Wines of Lombardy

I felt very privileged to be invited to a wine tasting that featured wines from the Lombardy region of Italy. This was a media event, and we were thrilled to receive an invite from Tiffany van Gorder, general manager of Balzac Communications and Marketing.

The event was held at the Palomar Hotel in Washington, D.C., and a luncheon was included in this exclusive tasting event. The wines were outstanding, and the Italian tasting associates were friendly and knowledgeable. (They were also quite conversant in the English language.) I will present to you my personal favorites from the event, but I will say that all of the wines that I sampled were quite good; alas, only a few will receive the coveted gold stars.

Before I list my favs, I must provide a brief description of the region. Lombardy is located in the northern part of Italy, and vineyards there belong to tightly regulated consortiums. Grape varieties grown in this region can date as far back as the Roman Empire! However, I will spare readers the history lecture on this matter and declare that some of the varieties grown in Lombardy are unique to the region and have ancient roots. What I did discover is that most wineries in Lombardy are similar to local wineries/vineyards in that they are small producers and therefore overlooked in the grander scheme. For example, most wine drinkers may associate Italian wines with southern Italy or (regrettably) with the more generic offerings. found in straw-covered bottles—the pizzeria wines. However, the wines that I sampled were as terrior-focused as any French wine on the market. Tasting associates described soils that were optimal for the grape varieties grown in particular vineyards, and they emphasized the premium placed on limited yields that then maximized wine profiles. In short, the wines offered were those that were produced from well-managed vineyards. The result? Well-crafted wines, of course.

I should also describe how these wines were tasted. Guests were able to pre-sample wines that were going to be poured at the luncheon; once this tasting event was completed, tasters and tasting associates were seated for lunch. Given the number of wineries that participated, the dining tables were organized so that a cluster of Lombardy wineries could be represented at each table. I was seated at a table which featured such wineries as Sorsasso Winery and San Michele ai Pianoni . Tasting representatives were seated at these tables, and we, the tasters, were all able to interact with the reps as food and wine were served. After the luncheon, another tasting was available which featured wines not poured at the luncheon event. (Did I mention that coffee was offered, too?)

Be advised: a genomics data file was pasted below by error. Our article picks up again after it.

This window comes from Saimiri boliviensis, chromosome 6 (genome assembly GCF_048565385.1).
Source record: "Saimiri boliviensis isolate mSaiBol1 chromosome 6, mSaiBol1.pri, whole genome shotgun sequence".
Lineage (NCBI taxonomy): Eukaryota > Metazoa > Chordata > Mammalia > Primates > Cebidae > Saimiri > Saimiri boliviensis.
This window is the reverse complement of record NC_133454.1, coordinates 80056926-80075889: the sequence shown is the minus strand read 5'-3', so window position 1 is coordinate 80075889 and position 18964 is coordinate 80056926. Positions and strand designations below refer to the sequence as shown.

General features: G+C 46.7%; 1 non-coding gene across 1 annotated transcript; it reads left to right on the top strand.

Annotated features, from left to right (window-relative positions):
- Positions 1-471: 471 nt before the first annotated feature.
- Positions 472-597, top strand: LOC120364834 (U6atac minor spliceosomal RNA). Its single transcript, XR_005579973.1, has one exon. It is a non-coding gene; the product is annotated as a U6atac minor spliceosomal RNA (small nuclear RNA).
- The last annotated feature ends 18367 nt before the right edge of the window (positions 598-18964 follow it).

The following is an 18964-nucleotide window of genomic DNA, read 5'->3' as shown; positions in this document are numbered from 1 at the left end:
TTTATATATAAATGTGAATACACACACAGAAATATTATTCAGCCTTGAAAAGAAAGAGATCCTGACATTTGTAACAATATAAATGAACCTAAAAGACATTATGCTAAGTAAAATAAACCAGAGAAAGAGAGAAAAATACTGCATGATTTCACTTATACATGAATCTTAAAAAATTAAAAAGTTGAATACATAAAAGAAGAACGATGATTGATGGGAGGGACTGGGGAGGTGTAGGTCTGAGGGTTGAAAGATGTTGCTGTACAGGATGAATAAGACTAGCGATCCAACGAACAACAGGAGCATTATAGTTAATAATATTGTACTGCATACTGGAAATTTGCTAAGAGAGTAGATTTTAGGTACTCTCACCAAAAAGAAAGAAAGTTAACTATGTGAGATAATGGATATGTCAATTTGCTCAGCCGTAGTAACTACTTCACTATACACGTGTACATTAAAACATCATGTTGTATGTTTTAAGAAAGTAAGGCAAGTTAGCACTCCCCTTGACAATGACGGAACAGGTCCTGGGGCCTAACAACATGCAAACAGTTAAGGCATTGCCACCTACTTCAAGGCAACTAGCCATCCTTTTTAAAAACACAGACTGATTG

Ok—what were my favorites?

Cantina Cooperativa Villa Bianzone Valtellina Superiore DOCG Incontri 2003: 95% Nebbiolo, 5% local varieties—characteristic red-brick color with dark fruit, tobacco, and spice. Age worthy!

Sorsasso Terre Lariane Bianco Vigne del Largo 2008: blend of Verdesa and Sauvignon Blanc. Pear and stone fruit characteristics with minerality to boot. Best pairing with the smoked salmon that was served at the luncheon. Crisp and refreshing. Summer wine to sip on its own or with food. Did I mention smoked salmon?

Calvi Oltrepo Pavese DOC Barbera Tre 2006: 100% Barbera. Bramble berries and a peppery nose; violet notes, too. Favorite pasta dish with this one.

San Michele ai Pianoni Oltrepo Pavese DOC Pinot Nero Riserva Pynos 2004: 100% Pinot Noir. Yes, Pinot Noir from Italy but produced from vineyards located 350-380 meters above sea level. At the tasting,I thought this one needed decanting. By lunch time, it was ready to be served with both the salmon and the steak. (Filet mignon followed the fish course.) Dark currants and anise were noted here with a longer finish.

Lantierie Franciacorta DOCG Rose Arcadia 2006: 60% Pinot Noir and 40% Chardonnay. Nice pink color. “Bready” with vibrant fruit notes.

Civielle Garda Classico DOC Chiaretto Pergola: 2008 Rose—My ultimate favorite. (It was 98 degrees outside!) Made from Groppello, Marzemino, Sangiovese, and Barbera. Lovely pink color with strawberry and melon characteristics. Yum!!! Again, the smoked salmon? Yes!

Torti Oltrepo Pavese DOC Ponot Nero Poker di Vino Re di Denari 2006: 100% Pinot Noir—Young, fresh and fruity. Drink now or later. Lovely!

So what up with the DOCG/DOC? DOCG means Denomination of Controlled and Guaranteed Origin, and DOC means Denomination of Controlled Origin.

In search of unique wines from Lombardy? Inquire about these wines at your local wine shop to find out how they can be purchased. Mention that you read about them on Virginia Wine Time.